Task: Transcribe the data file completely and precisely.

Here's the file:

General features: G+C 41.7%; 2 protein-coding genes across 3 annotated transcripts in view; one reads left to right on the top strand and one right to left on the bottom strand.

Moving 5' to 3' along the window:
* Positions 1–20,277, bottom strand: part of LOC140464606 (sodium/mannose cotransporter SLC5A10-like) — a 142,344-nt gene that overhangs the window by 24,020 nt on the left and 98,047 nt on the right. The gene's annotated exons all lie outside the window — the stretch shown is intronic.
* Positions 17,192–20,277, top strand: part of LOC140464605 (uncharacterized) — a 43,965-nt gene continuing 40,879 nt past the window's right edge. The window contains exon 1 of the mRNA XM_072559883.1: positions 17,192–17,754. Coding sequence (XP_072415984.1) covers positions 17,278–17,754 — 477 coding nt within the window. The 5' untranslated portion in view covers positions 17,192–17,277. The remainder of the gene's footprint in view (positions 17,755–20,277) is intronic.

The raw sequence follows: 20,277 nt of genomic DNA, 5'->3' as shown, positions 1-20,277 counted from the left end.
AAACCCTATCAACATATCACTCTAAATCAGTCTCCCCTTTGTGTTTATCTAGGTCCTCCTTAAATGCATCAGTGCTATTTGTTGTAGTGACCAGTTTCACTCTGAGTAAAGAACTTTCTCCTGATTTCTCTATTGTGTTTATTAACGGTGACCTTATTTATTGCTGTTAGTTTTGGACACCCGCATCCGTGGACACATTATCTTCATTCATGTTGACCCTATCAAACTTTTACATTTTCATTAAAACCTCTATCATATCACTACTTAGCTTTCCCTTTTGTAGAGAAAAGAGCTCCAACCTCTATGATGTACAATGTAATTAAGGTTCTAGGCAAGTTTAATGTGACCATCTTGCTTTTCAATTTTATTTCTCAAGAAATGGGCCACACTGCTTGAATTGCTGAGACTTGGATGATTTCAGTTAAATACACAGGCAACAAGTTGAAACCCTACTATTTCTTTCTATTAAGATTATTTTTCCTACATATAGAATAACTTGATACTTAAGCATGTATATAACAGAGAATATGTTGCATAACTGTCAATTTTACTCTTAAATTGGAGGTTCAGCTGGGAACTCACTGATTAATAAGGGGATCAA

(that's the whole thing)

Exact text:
General features: G+C 41.7%; 2 protein-coding genes across 3 annotated transcripts in view; one reads left to right on the top strand and one right to left on the bottom strand.

Moving 5' to 3' along the window:
* Positions 1–20,277, bottom strand: part of LOC140464606 (sodium/mannose cotransporter SLC5A10-like) — a 142,344-nt gene that overhangs the window by 24,020 nt on the left and 98,047 nt on the right. The gene's annotated exons all lie outside the window — the stretch shown is intronic.
* Positions 17,192–20,277, top strand: part of LOC140464605 (uncharacterized) — a 43,965-nt gene continuing 40,879 nt past the window's right edge. The window contains exon 1 of the mRNA XM_072559883.1: positions 17,192–17,754. Coding sequence (XP_072415984.1) covers positions 17,278–17,754 — 477 coding nt within the window. The 5' untranslated portion in view covers positions 17,192–17,277. The remainder of the gene's footprint in view (positions 17,755–20,277) is intronic.

The raw sequence follows: 20,277 nt of genomic DNA, 5'->3' as shown, positions 1-20,277 counted from the left end.
AAACCCTATCAACATATCACTCTAAATCAGTCTCCCCTTTGTGTTTATCTAGGTCCTCCTTAAATGCATCAGTGCTATTTGTTGTAGTGACCAGTTTCACTCTGAGTAAAGAACTTTCTCCTGATTTCTCTATTGTGTTTATTAACGGTGACCTTATTTATTGCTGTTAGTTTTGGACACCCGCATCCGTGGACACATTATCTTCATTCATGTTGACCCTATCAAACTTTTACATTTTCATTAAAACCTCTATCATATCACTACTTAGCTTTCCCTTTTGTAGAGAAAAGAGCTCCAACCTCTATGATGTACAATGTAATTAAGGTTCTAGGCAAGTTTAATGTGACCATCTTGCTTTTCAATTTTATTTCTCAAGAAATGGGCCACACTGCTTGAATTGCTGAGACTTGGATGATTTCAGTTAAATACACAGGCAACAAGTTGAAACCCTACTATTTCTTTCTATTAAGATTATTTTTCCTACATATAGAATAACTTGATACTTAAGCATGTATATAACAGAGAATATGTTGCATAACTGTCAATTTTACTCTTAAATTGGAGGTTCAGCTGGGAACTCACTGATTAATAAGGGGATCAA